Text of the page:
If there was an Uncle Sam-style campaign to recruit media executives into the “digital first” movement, John Paton would probably win the role of poster boy in a landslide. Even before he became the CEO of the giant MediaNews Group chain, Paton was calling on the media industry to give up its attachment to print and embrace the web and digital media — and he reiterated that message in a fire-and-brimstone speech to a journalism group in Toronto, Ontario recently. The bottom line, according to Paton, is that the time for deliberation is over: media entities of all kinds must give up the “information gatekeeper” model, he said, or they will surely perish.
The MediaNews Group chief executive (who got his start in journalism working at a tabloid newspaper based in Toronto) started his talk off with a bang by saying that the newspaper industry and journalism as a whole are more at risk from “crappy newspaper executives” than from any changes that have been wrought by the Internet. Their refusal to try and adapt to the new digital reality, Paton said, is “like aging ingénues… declaring they can still play Juliette. And nobody has the heart to break it to them.” Paton added:
[W]orse still [are] mediocre journalists, wrapping themselves in the flag of long-form journalism, to deride the value of social media as a reporting tool… and then having to watch them use that ignorance to dismiss the phenomenon of participatory journalism. And while these false, zero-sum arguments play themselves out, Rome burns.
Since 2005, Paton reminded his audience, the U.S. newspaper industry has lost “more than 60 percent of its advertising revenue and so many jobs no one can accurately count them,” and new platforms are targeting customers in such precise ways that “we print folks are effectively taking a knife to a gunfight.” Instead of building paywalls around their content and criticizing the rise of social-media tools, the MediaNews CEO said that newspapers should spend more time trying to understand “how professional journalists can come together with the people we used to call the audience.”
Paton also referred to media analyst and journalism professor Clay Shirky’s essay on the future of newspapers from last year, in which Shirky argued that the old-media model these entities are based on is fundamentally flawed in a digital age, and that “there is no general model for newspapers to replace the one the Internet just broke.” So what are media companies to do? Paton says they must rethink some long-held views about what a newspaper is supposed to do, and get rid of many of these assumptions, including:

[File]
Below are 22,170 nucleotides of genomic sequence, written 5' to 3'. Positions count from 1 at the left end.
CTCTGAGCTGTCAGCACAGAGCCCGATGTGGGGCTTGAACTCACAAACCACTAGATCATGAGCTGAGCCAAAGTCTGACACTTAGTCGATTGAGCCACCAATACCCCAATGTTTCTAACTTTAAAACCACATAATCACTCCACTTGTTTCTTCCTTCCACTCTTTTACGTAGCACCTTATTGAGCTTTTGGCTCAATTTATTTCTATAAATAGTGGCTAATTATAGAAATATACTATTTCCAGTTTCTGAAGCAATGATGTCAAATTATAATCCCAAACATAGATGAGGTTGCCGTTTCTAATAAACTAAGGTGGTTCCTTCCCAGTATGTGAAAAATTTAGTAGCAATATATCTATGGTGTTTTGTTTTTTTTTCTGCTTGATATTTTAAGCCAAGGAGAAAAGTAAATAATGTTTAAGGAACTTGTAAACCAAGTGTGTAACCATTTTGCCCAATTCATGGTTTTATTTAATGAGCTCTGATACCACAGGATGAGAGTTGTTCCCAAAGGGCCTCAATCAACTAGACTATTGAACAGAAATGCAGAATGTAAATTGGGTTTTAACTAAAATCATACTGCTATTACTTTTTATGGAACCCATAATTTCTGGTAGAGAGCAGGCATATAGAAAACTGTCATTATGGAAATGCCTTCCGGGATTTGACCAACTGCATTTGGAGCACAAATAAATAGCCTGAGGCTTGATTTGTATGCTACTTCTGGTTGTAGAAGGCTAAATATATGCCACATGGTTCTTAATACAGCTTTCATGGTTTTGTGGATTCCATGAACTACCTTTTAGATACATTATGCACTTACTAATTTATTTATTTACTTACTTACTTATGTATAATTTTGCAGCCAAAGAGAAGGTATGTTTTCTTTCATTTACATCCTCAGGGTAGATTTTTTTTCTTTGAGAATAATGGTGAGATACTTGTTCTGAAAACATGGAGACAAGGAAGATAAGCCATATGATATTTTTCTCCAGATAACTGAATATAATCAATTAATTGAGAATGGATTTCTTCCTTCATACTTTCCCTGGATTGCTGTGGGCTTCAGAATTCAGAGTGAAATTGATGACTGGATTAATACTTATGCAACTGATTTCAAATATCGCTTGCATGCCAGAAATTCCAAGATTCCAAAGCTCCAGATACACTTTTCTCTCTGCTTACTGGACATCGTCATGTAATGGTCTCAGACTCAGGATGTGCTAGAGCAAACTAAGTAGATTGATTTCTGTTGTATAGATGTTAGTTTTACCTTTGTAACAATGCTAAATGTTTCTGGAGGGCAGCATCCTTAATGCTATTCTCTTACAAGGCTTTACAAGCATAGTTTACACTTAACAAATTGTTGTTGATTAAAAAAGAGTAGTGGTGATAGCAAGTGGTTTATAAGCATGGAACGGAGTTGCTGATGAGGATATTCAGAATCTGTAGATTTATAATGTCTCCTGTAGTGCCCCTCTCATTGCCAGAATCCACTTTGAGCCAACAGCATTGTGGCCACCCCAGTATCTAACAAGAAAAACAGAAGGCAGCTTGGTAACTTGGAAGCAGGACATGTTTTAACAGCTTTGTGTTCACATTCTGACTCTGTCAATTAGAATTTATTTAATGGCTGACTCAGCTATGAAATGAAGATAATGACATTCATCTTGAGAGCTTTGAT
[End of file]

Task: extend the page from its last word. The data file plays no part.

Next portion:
Paton said the uncomfortable fact is that “we have entered a new era where what we know and what we traditionally do has finally found its value in the marketplace and that value is about zero.” And what does a newspaper chain do in that kind of environment? The MediaNews Group CEO says he plans to roll out the same changes he introduced as part of a digital-first model at the Journal-Register Co. chain — including a “community newsroom” that builds engagement with readers, and a focus on using social tools to distribute content in as many different ways as possible.
Those efforts, which Paton has said in the past are having a positive effect on the Journal-Register chain’s bottom line, are designed to take advantage of the web instead of trying to hide behind a paywall, the Media News CEO said:
One of the reasons I am so stern on paywalls and other walled gardens is because I firmly believe that in the future content will go to the audience and not the other way around. Smart, original content, tagged with advertising will gain value by being shared through networks. Shared content equals influence. And influence in the new ecosystem equals engagement. And engagement equals value to those advertisers and others trying to reach that engaged audience.
Paton’s criticisms of the traditional newspaper business may be uncomfortable for industry executives to hear, but I think his focus is the right one. Paywalls like the one the New York Times installed last year may produce some extra revenue, but they will not be enough to make a dent in the bottom line of most newspapers as advertising continues to fall — and in that sense, as I’ve argued before, they are more like a wall of sandbags designed to try and stem the rising tide than they are a true digital strategy. The New York Times needs a lot more than just a paywall if it is to remain relevant and survive in a digital world.
The distributed model that Paton describes is much like the approach The Guardian has taken with its “open platform,” which offers its content to developers and services via an open API, and is designed to be able to monetize that content wherever it appears, instead of trying to hide it behind a paywall. Former Washington Post managing editor Raju Narisetti and journalism professor Jeff Jarvis have both talked about a “reverse paywall” that could reward regular readers who engage with a newspaper, instead of penalizing them by charging them money.
The bottom line, Paton says, is that media executives of all kinds have to start learning from and being open to the potential of digital and social media, instead of always seeing it as a threat that needs to be defended against. As the MediaNews CEO put it, telling readers “you’re gonna miss us when we’re gone” isn’t much of a business model.